About the inflation calculator
The inflation calculator uses price data, mostly from Stats NZ, to calculate the change in purchasing power of an amount of money between any two points in time between 1862 and the latest available figure. For example, find out how much a house worth $50,000 in 1973 is worth today or what a loaf of bread worth $4.50 today would have been worth in 1986.
The consumers price index (CPI) – published by Stats NZ – records the change in the price of a 'basket' of goods and services bought by an average New Zealand household over time. The basket is updated every three years to reflect changing trends.
More simply, the CPI tracks how the prices of everyday things that you buy change over time.
The annual inflation rate is the percentage change between the CPI price level today and one year ago. The inflation calculator allows you to calculate inflation across the entire basket of goods, or subcategories including:
- General – uses the 'all groups' CPI (Stats NZ)
- Food – Food Price Group from the CPI (Stats NZ)
- Clothing – Clothing and Footwear Group from the CPI (Stats NZ)
- Housing – House Price Index (CoreLogic)
- Wages – Hourly wage in dollars (private sector, ordinary time) from Quarterly Employment Survey (Stats NZ)
- Transport – Transport Group from CPI (Stats NZ).
For example, using the food category, you could calculate that a week’s worth of groceries that cost $250 in 2020, would have only cost around $158.43 in 2000.
Use decimals to input data
Did you know that New Zealand didn’t always use dollars and cents? Before adopting the New Zealand dollar (decimalisation) on 10 July 1967, we used pounds, shillings and pence:
- 1 pound = 20 shillings
- 1 shilling = 12 pence
- at decimalisation, £1 = $2.
The inflation calculator presumes that if a date before July 1967 is selected, then the denomination is pounds not New Zealand dollars.
It only works with decimals, therefore an amount like £5, 11 shillings, and 6 pence needs to be input as 5.575 (£5 + 11.5/20 shillings).
Data and limitations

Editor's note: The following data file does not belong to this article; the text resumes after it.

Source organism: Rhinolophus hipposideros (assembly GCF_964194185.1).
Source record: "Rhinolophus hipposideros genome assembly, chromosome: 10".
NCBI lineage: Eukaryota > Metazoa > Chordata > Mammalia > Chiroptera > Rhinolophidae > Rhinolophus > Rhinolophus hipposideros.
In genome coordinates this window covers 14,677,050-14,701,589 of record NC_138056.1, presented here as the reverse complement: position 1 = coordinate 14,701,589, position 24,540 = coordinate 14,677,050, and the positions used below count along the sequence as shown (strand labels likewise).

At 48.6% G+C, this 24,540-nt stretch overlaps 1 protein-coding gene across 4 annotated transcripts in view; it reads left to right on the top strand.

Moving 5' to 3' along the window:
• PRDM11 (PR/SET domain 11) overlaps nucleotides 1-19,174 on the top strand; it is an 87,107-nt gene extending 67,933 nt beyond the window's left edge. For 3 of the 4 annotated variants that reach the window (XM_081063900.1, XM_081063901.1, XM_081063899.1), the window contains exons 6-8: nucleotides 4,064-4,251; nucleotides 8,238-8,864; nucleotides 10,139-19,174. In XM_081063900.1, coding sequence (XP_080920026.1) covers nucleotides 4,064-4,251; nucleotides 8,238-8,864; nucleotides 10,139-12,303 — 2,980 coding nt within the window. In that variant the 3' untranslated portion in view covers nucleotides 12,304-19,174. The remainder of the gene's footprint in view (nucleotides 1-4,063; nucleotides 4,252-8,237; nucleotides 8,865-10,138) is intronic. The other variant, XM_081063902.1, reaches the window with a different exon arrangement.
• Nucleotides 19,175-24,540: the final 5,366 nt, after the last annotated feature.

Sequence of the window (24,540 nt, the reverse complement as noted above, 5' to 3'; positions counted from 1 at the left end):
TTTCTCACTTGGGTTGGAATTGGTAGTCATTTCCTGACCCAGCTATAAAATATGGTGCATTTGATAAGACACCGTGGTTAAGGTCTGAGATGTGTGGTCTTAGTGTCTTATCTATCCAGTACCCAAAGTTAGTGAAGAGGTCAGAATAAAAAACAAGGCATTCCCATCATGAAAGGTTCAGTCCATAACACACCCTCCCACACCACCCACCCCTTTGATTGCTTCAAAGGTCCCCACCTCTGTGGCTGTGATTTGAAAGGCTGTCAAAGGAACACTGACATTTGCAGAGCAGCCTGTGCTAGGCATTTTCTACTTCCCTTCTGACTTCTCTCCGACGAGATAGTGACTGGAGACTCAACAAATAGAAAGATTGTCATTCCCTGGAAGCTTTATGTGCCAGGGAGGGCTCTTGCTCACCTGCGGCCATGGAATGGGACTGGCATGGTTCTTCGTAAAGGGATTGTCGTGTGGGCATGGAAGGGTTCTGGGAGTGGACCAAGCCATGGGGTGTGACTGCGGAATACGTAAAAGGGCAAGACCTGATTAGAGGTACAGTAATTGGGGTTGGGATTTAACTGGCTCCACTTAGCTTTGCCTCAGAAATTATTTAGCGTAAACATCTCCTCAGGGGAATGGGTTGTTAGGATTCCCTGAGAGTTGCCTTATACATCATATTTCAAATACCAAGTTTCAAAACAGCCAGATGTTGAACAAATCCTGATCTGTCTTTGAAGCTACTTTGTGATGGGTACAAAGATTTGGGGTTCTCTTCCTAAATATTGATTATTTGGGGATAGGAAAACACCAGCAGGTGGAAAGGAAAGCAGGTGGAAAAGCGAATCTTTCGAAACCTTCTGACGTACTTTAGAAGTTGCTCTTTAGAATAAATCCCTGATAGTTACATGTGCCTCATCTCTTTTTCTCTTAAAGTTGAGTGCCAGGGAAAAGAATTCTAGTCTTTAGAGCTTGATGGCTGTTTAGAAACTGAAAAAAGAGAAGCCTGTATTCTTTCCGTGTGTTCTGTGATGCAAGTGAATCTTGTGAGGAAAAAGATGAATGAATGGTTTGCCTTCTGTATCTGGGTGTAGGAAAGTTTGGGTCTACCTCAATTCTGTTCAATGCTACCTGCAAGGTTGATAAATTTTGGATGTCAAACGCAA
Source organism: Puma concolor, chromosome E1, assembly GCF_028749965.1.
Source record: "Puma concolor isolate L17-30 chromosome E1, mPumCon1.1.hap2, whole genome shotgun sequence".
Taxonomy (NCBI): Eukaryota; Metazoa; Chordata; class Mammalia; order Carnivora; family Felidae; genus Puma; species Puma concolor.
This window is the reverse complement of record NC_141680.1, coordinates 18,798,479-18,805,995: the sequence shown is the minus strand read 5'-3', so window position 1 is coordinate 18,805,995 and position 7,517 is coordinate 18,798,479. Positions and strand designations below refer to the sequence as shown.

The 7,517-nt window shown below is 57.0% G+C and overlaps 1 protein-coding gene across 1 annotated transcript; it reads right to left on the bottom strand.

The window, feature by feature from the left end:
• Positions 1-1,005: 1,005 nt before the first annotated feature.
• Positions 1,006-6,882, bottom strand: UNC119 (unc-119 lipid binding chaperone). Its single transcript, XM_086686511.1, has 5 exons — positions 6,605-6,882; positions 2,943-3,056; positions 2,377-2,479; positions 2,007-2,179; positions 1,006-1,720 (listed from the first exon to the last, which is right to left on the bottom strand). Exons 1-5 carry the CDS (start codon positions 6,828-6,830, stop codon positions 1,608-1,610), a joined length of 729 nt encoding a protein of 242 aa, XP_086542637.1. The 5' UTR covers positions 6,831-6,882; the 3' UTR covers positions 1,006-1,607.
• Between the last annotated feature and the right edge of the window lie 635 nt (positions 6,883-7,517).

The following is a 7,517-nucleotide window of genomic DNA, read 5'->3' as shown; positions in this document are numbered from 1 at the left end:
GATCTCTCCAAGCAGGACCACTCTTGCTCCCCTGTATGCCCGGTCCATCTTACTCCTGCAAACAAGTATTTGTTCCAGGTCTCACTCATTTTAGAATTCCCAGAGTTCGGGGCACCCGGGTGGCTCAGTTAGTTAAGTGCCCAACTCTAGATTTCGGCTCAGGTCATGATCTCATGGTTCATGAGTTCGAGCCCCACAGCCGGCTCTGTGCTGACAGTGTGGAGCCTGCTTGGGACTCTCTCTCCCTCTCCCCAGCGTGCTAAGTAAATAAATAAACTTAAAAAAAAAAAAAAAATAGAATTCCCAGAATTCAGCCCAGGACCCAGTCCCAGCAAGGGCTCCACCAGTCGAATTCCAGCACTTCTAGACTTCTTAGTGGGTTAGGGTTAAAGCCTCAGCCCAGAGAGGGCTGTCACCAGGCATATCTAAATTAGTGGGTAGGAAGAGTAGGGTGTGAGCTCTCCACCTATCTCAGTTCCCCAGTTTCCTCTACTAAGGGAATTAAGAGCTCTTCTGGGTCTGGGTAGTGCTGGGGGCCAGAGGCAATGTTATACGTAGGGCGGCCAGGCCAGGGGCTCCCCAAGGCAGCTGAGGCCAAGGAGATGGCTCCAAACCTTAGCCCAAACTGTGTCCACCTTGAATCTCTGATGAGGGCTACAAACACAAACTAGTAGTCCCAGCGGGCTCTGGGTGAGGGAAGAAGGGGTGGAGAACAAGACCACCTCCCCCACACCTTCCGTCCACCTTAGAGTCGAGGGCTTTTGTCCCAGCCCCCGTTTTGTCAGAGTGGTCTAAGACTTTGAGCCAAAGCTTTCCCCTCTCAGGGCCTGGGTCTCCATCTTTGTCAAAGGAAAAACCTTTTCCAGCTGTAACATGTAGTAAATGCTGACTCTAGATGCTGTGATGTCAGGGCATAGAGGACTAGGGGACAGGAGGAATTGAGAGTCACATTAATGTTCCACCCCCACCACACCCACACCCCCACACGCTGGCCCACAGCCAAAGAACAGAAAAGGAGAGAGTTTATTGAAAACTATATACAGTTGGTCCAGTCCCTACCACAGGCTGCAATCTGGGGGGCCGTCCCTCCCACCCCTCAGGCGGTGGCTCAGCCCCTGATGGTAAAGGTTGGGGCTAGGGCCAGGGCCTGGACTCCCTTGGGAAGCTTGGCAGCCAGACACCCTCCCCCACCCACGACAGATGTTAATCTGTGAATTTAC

CPI inflation and wages data are official data produced by Stats NZ and are only being reproduced in this calculator. The subcategories in the inflation calculator do not necessarily relate to CPI inflation. Refer to the 'About the inflation calculator' section above for more details.
Wages data is published by Stats NZ in the quarterly Labour Market Statistics release. The latest available wages data is sourced from the Quarterly Employment Survey (QES). See the redesign of the quarterly employment survey for information about recent changes to this survey.
While we have included estimates for the years between 1862 and 1914, these should not be seen as official data, or of the same quality as the published CPI. Also, only partial official CPI data exists between 1914 and 1925, so we have inserted interpolated figures for quarters where no official CPI value is available.
Some of the historical series used as inputs into the inflation calculator are available from our Economic Indicators statistics.
See our Prices data (M1) for historical data on the CPI, Producers Price Index (PPI), House Price Index (HPI) and Gross Domestic Product (GDP) deflator
See our Labour market data (M9) for historical data on wages
Looking at numbers – a view of New Zealand’s economic history on the NZIER website has more information on early price data
Note the inflation calculator may not give a reliable estimate of the prices of assets, such as houses, or individual goods and services where their average prices have changed significantly more or less than the change in the CPI in the specified years.
This Bulletin article discusses the calculator's functionality and gives examples of its uses and limitations:
The figures produced by the calculator are offered as guides only and should not be regarded as our ‘official’ calculations. While we have made every effort to ensure the calculations used to generate the calculator's outputs are correct, we accept no liability or responsibility for any errors or for any use to which the resulting figures may be put. The data used before 1914 does not form part of the official CPI and we make no claims as to the accuracy or reliability of these figures.